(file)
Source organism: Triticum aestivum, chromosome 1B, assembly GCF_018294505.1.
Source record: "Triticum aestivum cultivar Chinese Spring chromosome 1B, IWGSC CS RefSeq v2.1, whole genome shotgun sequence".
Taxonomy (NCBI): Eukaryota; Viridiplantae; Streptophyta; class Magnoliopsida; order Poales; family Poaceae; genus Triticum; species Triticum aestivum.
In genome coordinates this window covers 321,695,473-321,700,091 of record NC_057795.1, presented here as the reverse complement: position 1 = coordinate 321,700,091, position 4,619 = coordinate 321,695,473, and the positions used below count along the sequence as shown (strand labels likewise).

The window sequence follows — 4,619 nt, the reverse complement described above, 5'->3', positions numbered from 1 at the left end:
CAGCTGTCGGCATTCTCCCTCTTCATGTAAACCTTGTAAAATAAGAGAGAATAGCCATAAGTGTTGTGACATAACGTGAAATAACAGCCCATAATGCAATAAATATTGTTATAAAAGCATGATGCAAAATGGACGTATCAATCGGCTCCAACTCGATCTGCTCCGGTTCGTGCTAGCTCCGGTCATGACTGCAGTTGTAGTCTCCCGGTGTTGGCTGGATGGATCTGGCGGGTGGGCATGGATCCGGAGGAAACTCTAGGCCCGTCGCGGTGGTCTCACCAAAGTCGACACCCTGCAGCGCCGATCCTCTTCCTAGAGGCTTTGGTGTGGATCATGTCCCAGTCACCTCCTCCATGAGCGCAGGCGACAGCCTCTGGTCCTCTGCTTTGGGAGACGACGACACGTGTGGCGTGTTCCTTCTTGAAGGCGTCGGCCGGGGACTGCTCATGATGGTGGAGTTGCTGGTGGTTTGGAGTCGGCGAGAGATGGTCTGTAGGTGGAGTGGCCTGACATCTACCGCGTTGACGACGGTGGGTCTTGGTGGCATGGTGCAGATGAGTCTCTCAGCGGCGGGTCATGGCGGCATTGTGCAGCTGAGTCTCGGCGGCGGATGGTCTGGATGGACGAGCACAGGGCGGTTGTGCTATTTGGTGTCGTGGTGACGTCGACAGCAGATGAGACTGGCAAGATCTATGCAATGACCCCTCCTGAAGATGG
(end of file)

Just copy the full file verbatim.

Source organism: Triticum aestivum, chromosome 1B, assembly GCF_018294505.1.
Source record: "Triticum aestivum cultivar Chinese Spring chromosome 1B, IWGSC CS RefSeq v2.1, whole genome shotgun sequence".
Taxonomy (NCBI): Eukaryota; Viridiplantae; Streptophyta; class Magnoliopsida; order Poales; family Poaceae; genus Triticum; species Triticum aestivum.
In genome coordinates this window covers 321,695,473-321,700,091 of record NC_057795.1, presented here as the reverse complement: position 1 = coordinate 321,700,091, position 4,619 = coordinate 321,695,473, and the positions used below count along the sequence as shown (strand labels likewise).

The window sequence follows — 4,619 nt, the reverse complement described above, 5'->3', positions numbered from 1 at the left end:
CAGCTGTCGGCATTCTCCCTCTTCATGTAAACCTTGTAAAATAAGAGAGAATAGCCATAAGTGTTGTGACATAACGTGAAATAACAGCCCATAATGCAATAAATATTGTTATAAAAGCATGATGCAAAATGGACGTATCAATCGGCTCCAACTCGATCTGCTCCGGTTCGTGCTAGCTCCGGTCATGACTGCAGTTGTAGTCTCCCGGTGTTGGCTGGATGGATCTGGCGGGTGGGCATGGATCCGGAGGAAACTCTAGGCCCGTCGCGGTGGTCTCACCAAAGTCGACACCCTGCAGCGCCGATCCTCTTCCTAGAGGCTTTGGTGTGGATCATGTCCCAGTCACCTCCTCCATGAGCGCAGGCGACAGCCTCTGGTCCTCTGCTTTGGGAGACGACGACACGTGTGGCGTGTTCCTTCTTGAAGGCGTCGGCCGGGGACTGCTCATGATGGTGGAGTTGCTGGTGGTTTGGAGTCGGCGAGAGATGGTCTGTAGGTGGAGTGGCCTGACATCTACCGCGTTGACGACGGTGGGTCTTGGTGGCATGGTGCAGATGAGTCTCTCAGCGGCGGGTCATGGCGGCATTGTGCAGCTGAGTCTCGGCGGCGGATGGTCTGGATGGACGAGCACAGGGCGGTTGTGCTATTTGGTGTCGTGGTGACGTCGACAGCAGATGAGACTGGCAAGATCTATGCAATGACCCCTCCTGAAGATGG